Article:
Twenty-five days to go until my trip to New York, courtesy of Foodbuzz and Electrolux, to decorate cakes with supermom Kelly Ripa!
Today I'm doing some of the more serious prep work - no frosting, no recipes, no inspirational cake photos. Today I'm learning about ovarian cancer. The event on February 9th will benefit the Ovarian Cancer Research Fund, a terrific organization doing something really important: raising money to help scientists battle this insidious disease.
Of all the horrible diseases out there, ovarian cancer is the one I worry about most. Do you remember the episode of "thirtysomething" when Nancy found out she had ovarian cancer? Busy mom, two little kids, feeling kind of run down, backache that wouldn't quit. She almost didn't even tell her doctor about the backache. And then the doctor, doing her pelvic exam, paused...and you knew something was really wrong. I remember thinking: But it was just a backache. How could that be cancer? Wouldn't she have been feeling really sick? Wouldn't she have known?
I was naive. Ovarian cancer sneaks up on you. It's often missed, or misdiagnosed, until it's way too late. The best defense is information. So today I'm learning the facts about ovarian cancer. For example:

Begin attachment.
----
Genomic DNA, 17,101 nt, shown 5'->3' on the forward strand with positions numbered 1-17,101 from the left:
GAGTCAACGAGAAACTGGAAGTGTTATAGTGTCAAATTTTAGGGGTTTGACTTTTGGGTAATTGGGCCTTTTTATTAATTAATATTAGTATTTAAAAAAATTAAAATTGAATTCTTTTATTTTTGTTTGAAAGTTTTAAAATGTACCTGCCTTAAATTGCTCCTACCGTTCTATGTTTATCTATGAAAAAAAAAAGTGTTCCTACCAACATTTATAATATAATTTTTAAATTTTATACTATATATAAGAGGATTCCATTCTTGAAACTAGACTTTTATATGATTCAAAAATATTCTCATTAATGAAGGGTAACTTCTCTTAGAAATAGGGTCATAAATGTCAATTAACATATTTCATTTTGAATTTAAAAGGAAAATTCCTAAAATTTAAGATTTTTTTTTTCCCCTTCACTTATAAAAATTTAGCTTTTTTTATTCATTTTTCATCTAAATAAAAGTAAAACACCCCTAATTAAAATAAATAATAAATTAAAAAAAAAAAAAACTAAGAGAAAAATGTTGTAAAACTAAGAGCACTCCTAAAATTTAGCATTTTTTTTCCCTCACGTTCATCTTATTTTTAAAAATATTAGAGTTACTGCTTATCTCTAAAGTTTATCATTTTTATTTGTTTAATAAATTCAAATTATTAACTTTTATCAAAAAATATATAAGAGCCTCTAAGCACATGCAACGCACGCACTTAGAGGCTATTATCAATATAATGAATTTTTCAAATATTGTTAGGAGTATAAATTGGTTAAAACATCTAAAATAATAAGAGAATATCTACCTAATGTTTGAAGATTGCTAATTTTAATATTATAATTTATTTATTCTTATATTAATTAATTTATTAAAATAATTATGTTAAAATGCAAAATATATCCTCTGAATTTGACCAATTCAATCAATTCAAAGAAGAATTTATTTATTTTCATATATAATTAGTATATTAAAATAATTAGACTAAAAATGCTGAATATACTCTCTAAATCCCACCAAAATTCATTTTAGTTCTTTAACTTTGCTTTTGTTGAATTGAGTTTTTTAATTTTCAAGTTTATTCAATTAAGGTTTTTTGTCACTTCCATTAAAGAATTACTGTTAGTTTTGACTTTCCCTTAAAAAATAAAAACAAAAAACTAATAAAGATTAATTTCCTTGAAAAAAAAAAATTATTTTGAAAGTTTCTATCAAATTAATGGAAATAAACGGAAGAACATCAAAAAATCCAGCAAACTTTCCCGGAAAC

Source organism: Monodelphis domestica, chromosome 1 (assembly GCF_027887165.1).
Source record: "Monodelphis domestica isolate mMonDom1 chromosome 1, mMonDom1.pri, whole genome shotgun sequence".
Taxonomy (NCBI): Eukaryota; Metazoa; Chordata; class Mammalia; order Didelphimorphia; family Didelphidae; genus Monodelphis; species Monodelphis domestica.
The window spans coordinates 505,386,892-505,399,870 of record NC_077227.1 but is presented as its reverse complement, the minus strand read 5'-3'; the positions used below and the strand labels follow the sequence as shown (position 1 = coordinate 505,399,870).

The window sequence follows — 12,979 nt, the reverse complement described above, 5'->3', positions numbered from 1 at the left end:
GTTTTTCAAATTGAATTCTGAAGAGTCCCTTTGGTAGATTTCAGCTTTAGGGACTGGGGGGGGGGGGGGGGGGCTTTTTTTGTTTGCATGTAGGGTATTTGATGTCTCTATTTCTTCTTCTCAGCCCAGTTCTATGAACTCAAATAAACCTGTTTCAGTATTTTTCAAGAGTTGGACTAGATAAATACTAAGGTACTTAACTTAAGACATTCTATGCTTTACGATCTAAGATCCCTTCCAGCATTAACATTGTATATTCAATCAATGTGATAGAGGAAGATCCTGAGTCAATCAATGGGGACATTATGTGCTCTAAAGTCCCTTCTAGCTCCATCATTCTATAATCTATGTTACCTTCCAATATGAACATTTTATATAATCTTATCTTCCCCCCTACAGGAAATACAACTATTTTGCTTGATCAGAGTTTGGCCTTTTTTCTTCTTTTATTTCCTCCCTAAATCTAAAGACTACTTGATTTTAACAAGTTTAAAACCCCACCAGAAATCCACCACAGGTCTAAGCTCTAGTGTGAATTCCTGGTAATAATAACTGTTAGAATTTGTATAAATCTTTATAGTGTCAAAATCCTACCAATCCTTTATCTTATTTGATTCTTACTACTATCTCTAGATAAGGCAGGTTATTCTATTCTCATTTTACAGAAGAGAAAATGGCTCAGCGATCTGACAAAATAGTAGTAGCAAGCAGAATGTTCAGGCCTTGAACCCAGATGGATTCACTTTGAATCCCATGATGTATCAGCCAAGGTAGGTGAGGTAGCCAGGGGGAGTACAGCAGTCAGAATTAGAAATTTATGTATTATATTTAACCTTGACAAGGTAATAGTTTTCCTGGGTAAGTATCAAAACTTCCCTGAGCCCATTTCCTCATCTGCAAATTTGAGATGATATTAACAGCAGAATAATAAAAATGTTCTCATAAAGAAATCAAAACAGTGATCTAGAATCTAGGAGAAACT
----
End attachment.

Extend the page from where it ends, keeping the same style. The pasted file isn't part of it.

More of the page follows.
- Ovarian cancer is the fifth leading cause of cancer death among women.
- The symptoms of ovarian cancer are vague and often mistaken for more innocuous conditions. I mean, we're all tired and bloated. We all lose our appetite from time to time. We all get stomach aches. Many of us have to pee a lot. Right? Would you assume it's cancer? Well, neither do most doctors.
- The best way to protect yourself is to know your body. If you have any of the symptoms above, and it's unusual for you and/or a big change from the past, get it checked out.
- If you've got a family history of ovarian, breast, endometrial or colon cancer, your risk for ovarian cancer is higher. Talk to your doctor about proactive screening.
- When ovarian cancer is caught early (before it spreads into the pelvic region), the five-year-survival rate is 92 percent. Most of the time, however, it's not found until it's more advanced. Which is why it's crucial that we put more research dollars into early detection and prevention.
- Since 1998, the Ovarian Cancer Research Fund has awarded $33 million in grants to 138 scientists at more than 40 medical centers around the U.S. The more they raise, the more they can give away to the doctors and scientists waging war against this disease.
I'm so glad to have a chance to support the Ovarian Cancer Research Fund. Won't you help me? Spread the word. Here's how to keep track of them:
- The Ovarian Cancer Research Fund website
- Follow the Ovarian Cancer Research Fund on Twitter
- Fan the Ovarian Cancer Research Fund on Facebook